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Chemistry 302 - Review Sheet 2
Important Concepts and Relationships
Notice: These notes have not been reviewed by Professor Evans or GSI David Witker

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*Page references are from Miessler and Tarr, Inorganic Chemistry, 2nd ed.
*Terms marked with a green asterisk will not be on the second exam.
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Term Page #* Information Images/Links
Symmetry elements 73 Properties of symmetry of certain objects. Theses properties may include mirror planes, axes of rotation and inversion centers. Mirror plane and axis of rotation
Symmetry operations 73 The actual reflection, rotation or inversion process across, around or through the symmetry element.
Group 88-91 A set of values and operations that have the following properties:
  1. CLOSURE: If a and b are in the group then a • b is also in the group.
  2. ASSOCIATIVITY: If a, b and c are in the group then (a • b) • c = a • (b • c).
  3. IDENTITY: There is an element e of the group such that for any element a of the group
    a • e = e • a = a.
  4. INVERSES: For any element a of the group there is an element a-1 such that
    • a • a-1 = e
    • a-1 • a - e
A good source on group theory is The Dog School of Mathematics at
The definitions at left are from that site.
Group multiplication table A table listing all of the operations in a group applied to one another. The table demonstrates the closure of groups by showing that the result of any two operations is the same as another single operation within the group.
Point group 79 The set of all symmetry operations for a molecule.
Mirror plane 76 A mirror plane is a plane across which an object can be reflected so that the reflection corresponds to the the original object at that point. The the operation of reflection across a mirror plane is referred to as a sigma. A sigmav is a mirror plane that passes through the primary rotation axis and an outer atom. A sigmad is a mirror plane that does not pass through an outer atom. An exception to this is in Td and Dnd, in which all mirror planes are referred to as sigmad. A sigmah is a mirror plane where the plane is perpendicular to the primary axis of rotation. Examples of sigmav, sigmad and sigmah are at right. sigmavc2sv
Rotation axis 75 A rotation axis is an axis about which an object can be rotated. The operation of rotation is referred to as a Cn operation, where n is the number of divisions withing 360o that result in a match to the original form. The axis with the highest value of n is referred to as the primary rotation axis or highest order rotation axis. Examples of a C2 and C4 are at right. C2C2
Inversion center 76-77 A point through which an object can be inverted and have the inverted form match the original. The operation is denoted i. SF6 is an example of this, the yellow S is the inversion center. SF6Inversion center
Improper rotation axis 77 An axis about which a molecule can be rotated, and then reflected across a sigmah mirror plane to yield a match to the original molecule. This operation is denoted Sn, where 360/n is the required number of degrees of rotation about the axis. This operation is also called a rotation-reflection operation. An example using TaF8 is at right; when turned 22.5o (360/8) and then reflected across the horizontal mirror plane, the resultant form matches the original S8Improper rotation axis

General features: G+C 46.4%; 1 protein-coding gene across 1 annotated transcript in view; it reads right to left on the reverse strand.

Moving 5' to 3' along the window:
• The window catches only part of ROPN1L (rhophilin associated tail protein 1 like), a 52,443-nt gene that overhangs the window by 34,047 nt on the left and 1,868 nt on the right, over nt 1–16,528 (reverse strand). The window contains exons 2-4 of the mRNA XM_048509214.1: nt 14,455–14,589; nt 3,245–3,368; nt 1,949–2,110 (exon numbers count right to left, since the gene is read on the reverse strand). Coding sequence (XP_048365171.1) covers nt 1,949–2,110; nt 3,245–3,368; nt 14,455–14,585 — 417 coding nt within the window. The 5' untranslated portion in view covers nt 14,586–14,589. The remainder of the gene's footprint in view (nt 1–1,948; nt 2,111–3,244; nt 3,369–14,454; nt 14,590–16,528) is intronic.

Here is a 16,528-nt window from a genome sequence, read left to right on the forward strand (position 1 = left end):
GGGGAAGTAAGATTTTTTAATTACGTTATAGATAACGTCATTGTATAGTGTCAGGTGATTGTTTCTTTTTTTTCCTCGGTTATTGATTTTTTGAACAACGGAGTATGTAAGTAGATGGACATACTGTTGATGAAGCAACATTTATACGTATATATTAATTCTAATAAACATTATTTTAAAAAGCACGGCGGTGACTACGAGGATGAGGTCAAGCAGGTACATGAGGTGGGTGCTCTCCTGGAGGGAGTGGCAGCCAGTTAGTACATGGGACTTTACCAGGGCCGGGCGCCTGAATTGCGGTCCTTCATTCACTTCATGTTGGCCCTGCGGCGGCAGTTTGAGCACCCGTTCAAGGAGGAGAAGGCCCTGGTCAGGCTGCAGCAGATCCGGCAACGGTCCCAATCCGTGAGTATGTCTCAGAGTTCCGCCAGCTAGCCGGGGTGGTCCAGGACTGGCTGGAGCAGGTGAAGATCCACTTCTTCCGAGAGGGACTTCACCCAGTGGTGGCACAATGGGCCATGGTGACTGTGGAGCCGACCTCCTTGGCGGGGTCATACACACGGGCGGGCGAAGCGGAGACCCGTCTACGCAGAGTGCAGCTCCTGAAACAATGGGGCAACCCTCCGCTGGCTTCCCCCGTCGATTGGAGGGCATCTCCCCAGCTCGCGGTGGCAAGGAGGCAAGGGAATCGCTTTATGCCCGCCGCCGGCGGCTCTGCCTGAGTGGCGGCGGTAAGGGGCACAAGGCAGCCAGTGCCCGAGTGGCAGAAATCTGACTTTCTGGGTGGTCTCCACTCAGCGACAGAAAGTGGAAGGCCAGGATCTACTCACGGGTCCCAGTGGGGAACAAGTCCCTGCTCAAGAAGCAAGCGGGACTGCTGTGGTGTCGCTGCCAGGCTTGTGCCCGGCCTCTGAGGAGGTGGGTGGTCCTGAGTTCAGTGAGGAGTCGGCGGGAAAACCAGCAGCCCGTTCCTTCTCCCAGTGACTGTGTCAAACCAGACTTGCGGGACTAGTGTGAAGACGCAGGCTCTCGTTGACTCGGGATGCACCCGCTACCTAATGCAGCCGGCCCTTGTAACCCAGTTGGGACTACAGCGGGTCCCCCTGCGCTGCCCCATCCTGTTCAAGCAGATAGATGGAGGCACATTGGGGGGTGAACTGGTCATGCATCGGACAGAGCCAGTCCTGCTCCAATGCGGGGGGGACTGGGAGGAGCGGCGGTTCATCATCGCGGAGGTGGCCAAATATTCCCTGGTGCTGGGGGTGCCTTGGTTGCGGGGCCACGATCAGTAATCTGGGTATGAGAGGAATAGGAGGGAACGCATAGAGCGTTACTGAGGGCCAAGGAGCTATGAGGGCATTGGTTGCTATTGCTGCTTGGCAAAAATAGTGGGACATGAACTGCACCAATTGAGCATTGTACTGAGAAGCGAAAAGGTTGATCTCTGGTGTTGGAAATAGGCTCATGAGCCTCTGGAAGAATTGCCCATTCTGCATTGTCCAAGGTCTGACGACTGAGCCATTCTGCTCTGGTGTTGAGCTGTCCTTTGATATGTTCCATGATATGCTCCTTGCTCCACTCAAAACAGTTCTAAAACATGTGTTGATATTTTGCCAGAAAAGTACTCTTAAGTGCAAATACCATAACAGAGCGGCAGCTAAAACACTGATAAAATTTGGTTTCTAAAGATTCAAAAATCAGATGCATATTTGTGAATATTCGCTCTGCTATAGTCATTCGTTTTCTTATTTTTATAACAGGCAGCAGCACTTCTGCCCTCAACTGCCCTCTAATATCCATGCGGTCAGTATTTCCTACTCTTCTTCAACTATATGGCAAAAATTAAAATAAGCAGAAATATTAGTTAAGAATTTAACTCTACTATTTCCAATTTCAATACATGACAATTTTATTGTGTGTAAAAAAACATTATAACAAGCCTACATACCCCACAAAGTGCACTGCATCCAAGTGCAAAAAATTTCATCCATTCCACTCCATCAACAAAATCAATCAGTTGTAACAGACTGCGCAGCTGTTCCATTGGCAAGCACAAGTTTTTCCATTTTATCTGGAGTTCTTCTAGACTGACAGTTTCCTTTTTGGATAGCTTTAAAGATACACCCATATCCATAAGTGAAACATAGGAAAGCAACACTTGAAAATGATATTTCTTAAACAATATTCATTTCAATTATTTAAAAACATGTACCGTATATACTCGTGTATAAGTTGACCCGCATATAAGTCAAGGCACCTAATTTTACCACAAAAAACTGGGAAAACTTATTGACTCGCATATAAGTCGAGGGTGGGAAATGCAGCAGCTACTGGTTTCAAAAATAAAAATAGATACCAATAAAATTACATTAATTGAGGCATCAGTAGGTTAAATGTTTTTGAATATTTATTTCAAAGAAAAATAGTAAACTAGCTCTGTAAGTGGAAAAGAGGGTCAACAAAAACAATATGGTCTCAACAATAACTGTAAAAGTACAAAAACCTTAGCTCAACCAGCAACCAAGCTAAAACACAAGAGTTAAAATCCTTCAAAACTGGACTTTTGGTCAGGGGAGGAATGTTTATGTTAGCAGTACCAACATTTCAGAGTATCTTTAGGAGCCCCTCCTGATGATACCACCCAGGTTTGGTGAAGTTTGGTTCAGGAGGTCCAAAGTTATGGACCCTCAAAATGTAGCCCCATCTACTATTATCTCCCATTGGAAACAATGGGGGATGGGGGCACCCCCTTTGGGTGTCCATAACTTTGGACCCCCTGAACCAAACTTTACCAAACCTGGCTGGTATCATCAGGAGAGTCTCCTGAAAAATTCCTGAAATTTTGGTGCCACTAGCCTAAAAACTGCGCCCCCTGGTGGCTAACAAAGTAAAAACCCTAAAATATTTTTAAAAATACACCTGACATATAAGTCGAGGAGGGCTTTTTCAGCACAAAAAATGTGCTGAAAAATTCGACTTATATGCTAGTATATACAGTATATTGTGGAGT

Reducible representation*
Irreducible representation*
Character* 91 The sum of the numbers on the diagonal of a square matrix, running from upper left to lower right. C2: c2matrix
= (-1)+(-1)+1 = -1
Character table* 92 The complete set of irreducible representations for a point group.
Basis (for a representation, reducible or irreducible)*
Dissymetric 96 The property of an object to not be superimposable on its mirror image. Also known as Chiral. An example using CHClFBr is at right. Dissymetric molecule
Dissymetric molecule
Dissymetric molecule
Hetero and homo-chiral
Criteria for evidence of a polar vector (dipole moment)
IR- and Raman active vibrational modes*
LCAO 109 Linear Combination of Atomic Orbitals. This is done simply by adding the two atomic orbital wavefunctions together. Linear Combination of Atomic Orbitals
Molecular overlap
Overlap criterion
Symmetry and energy constraints on overlap
Homonuclear diatomics
Heteronuclear diatomics
Bond Energy (De and Do)
Highest occupied molecular orbital (HOMO) 126 The molecular orbital of highest energy that contains an electron. Please click here to go to a more in-depth explanation of HOMO and LUMO
Lowest unoccupied molecular orbital (LUMO) 126 The molecular orbital of lowest energy that has a space available for an electron.
Bonding molecular orbital
Antibonding molecular orbital
Non-bonding molecular orbital
Frontier orbitals 126 The HOMO and LUMO orbitals. These are known as such because they are at the outside of the molecule, and are the orbitals that determine the molecule's intereaction with other species.

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